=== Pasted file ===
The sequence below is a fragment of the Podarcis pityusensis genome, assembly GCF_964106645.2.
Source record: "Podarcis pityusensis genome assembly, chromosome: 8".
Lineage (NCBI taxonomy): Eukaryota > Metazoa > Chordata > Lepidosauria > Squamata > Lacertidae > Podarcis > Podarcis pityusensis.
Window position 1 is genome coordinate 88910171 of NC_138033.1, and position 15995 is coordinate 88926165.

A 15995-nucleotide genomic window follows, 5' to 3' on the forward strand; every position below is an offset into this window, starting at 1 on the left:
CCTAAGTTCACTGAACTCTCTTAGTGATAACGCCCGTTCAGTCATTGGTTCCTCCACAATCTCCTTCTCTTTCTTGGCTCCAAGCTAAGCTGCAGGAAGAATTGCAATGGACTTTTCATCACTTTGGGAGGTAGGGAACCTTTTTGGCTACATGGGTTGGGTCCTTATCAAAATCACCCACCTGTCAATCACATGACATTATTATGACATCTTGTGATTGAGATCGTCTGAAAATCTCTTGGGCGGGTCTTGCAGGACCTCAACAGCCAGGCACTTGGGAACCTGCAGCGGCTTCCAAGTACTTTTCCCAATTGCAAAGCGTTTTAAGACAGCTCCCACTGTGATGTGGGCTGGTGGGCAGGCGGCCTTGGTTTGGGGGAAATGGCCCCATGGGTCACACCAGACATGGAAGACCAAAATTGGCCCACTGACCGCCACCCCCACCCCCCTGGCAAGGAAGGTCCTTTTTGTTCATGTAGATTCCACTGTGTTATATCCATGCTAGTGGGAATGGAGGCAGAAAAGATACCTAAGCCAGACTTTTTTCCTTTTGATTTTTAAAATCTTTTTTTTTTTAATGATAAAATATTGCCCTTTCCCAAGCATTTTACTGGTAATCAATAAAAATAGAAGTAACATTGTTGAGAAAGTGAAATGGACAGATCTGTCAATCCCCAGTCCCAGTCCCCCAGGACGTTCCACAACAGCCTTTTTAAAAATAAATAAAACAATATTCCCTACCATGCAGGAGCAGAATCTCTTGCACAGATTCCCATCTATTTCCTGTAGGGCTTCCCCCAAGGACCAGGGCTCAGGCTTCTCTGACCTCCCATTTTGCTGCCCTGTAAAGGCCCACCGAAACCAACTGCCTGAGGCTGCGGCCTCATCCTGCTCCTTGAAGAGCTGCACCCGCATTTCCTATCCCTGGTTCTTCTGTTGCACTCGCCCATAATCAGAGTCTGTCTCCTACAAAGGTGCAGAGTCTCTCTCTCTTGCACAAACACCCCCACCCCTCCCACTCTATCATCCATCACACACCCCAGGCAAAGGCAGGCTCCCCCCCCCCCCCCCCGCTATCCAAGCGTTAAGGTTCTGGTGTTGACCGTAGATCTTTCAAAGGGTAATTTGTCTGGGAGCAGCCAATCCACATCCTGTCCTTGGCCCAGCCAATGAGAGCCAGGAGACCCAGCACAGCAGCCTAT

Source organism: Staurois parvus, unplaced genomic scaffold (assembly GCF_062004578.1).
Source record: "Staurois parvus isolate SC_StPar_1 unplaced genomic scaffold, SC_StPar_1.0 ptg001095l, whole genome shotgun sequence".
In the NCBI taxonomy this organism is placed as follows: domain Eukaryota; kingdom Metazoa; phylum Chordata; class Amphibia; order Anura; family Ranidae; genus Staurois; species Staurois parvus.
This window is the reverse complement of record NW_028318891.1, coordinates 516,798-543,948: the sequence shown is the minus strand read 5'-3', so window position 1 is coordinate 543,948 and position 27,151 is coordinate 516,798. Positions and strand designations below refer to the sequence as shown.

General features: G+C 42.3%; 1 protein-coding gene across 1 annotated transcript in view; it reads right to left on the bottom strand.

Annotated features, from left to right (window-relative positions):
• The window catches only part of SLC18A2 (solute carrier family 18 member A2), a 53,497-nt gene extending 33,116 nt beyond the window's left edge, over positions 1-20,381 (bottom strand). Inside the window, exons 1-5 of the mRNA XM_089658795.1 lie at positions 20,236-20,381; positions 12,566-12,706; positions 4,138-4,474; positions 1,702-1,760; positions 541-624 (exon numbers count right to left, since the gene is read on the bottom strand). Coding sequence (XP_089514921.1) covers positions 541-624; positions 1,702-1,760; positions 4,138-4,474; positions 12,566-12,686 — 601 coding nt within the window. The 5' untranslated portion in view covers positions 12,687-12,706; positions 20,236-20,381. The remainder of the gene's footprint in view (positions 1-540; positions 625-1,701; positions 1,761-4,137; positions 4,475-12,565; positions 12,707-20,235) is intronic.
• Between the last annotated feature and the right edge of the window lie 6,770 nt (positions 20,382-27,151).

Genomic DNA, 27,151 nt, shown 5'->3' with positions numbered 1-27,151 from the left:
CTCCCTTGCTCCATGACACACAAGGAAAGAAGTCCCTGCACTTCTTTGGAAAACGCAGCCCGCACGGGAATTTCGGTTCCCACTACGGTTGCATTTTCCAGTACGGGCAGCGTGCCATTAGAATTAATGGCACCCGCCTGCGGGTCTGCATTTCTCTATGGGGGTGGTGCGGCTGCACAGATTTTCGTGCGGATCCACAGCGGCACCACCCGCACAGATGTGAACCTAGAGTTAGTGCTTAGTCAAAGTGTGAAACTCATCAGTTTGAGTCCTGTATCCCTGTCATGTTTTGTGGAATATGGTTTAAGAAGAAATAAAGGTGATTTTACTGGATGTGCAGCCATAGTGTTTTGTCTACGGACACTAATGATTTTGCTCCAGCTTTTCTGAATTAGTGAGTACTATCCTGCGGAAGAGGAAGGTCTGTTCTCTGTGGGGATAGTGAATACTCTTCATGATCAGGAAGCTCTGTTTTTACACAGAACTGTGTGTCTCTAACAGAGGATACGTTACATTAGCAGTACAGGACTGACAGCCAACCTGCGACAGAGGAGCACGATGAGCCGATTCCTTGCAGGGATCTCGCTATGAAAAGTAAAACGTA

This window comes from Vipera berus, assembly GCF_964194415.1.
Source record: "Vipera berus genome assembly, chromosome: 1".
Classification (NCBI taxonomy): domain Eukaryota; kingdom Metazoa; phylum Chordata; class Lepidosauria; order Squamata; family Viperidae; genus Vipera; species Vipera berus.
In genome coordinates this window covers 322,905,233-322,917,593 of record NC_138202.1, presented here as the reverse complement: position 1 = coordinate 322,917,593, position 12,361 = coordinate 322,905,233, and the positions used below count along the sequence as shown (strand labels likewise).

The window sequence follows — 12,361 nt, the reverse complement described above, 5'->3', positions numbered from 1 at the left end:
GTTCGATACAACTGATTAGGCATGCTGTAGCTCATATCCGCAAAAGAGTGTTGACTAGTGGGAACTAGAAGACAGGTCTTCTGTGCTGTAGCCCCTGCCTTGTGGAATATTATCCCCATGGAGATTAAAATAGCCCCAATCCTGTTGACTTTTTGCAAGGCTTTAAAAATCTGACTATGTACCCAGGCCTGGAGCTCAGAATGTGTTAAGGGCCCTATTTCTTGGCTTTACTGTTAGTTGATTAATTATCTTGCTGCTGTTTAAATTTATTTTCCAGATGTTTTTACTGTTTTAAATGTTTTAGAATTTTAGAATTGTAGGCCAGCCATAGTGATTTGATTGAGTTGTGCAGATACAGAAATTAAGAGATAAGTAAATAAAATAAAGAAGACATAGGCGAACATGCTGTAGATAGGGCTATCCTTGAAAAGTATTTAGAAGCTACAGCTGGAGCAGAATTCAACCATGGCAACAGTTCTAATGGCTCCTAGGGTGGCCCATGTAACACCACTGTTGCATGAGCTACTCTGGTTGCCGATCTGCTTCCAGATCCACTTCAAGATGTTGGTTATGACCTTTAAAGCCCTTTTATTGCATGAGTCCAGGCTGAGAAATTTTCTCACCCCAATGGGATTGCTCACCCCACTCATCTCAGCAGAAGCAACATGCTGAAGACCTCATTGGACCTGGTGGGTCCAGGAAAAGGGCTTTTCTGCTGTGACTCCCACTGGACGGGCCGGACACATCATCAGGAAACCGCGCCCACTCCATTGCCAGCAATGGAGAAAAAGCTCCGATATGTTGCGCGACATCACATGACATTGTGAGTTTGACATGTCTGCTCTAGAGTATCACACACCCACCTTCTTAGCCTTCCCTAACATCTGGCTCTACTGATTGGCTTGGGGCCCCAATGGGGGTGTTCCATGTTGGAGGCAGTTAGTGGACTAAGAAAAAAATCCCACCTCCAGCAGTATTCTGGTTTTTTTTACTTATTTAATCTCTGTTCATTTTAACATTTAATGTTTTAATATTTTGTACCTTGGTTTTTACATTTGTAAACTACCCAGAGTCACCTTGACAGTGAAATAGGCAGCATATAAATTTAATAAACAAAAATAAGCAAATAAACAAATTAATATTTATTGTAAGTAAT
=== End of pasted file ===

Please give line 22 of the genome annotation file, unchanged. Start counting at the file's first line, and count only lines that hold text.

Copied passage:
GTTCGATACAACTGATTAGGCATGCTGTAGCTCATATCCGCAAAAGAGTGTTGACTAGTGGGAACTAGAAGACAGGTCTTCTGTGCTGTAGCCCCTGCCTTGTGGAATATTATCCCCATGGAGATTAAAATAGCCCCAATCCTGTTGACTTTTTGCAAGGCTTTAAAAATCTGACTATGTACCCAGGCCTGGAGCTCAGAATGTGTTAAGGGCCCTATTTCTTGGCTTTACTGTTAGTTGATTAATTATCTTGCTGCTGTTTAAATTTATTTTCCAGATGTTTTTACTGTTTTAAATGTTTTAGAATTTTAGAATTGTAGGCCAGCCATAGTGATTTGATTGAGTTGTGCAGATACAGAAATTAAGAGATAAGTAAATAAAATAAAGAAGACATAGGCGAACATGCTGTAGATAGGGCTATCCTTGAAAAGTATTTAGAAGCTACAGCTGGAGCAGAATTCAACCATGGCAACAGTTCTAATGGCTCCTAGGGTGGCCCATGTAACACCACTGTTGCATGAGCTACTCTGGTTGCCGATCTGCTTCCAGATCCACTTCAAGATGTTGGTTATGACCTTTAAAGCCCTTTTATTGCATGAGTCCAGGCTGAGAAATTTTCTCACCCCAATGGGATTGCTCACCCCACTCATCTCAGCAGAAGCAACATGCTGAAGACCTCATTGGACCTGGTGGGTCCAGGAAAAGGGCTTTTCTGCTGTGACTCCCACTGGACGGGCCGGACACATCATCAGGAAACCGCGCCCACTCCATTGCCAGCAATGGAGAAAAAGCTCCGATATGTTGCGCGACATCACATGACATTGTGAGTTTGACATGTCTGCTCTAGAGTATCACACACCCACCTTCTTAGCCTTCCCTAACATCTGGCTCTACTGATTGGCTTGGGGCCCCAATGGGGGTGTTCCATGTTGGAGGCAGTTAGTGGACTAAGAAAAAAATCCCACCTCCAGCAGTATTCTGGTTTTTTTTACTTATTTAATCTCTGTTCATTTTAACATTTAATGTTTTAATATTTTGTACCTTGGTTTTTACATTTGTAAACTACCCAGAGTCACCTTGACAGTGAAATAGGCAGCATATAAATTTAATAAACAAAAATAAGCAAATAAACAAATTAATATTTATTGTAAGTAAT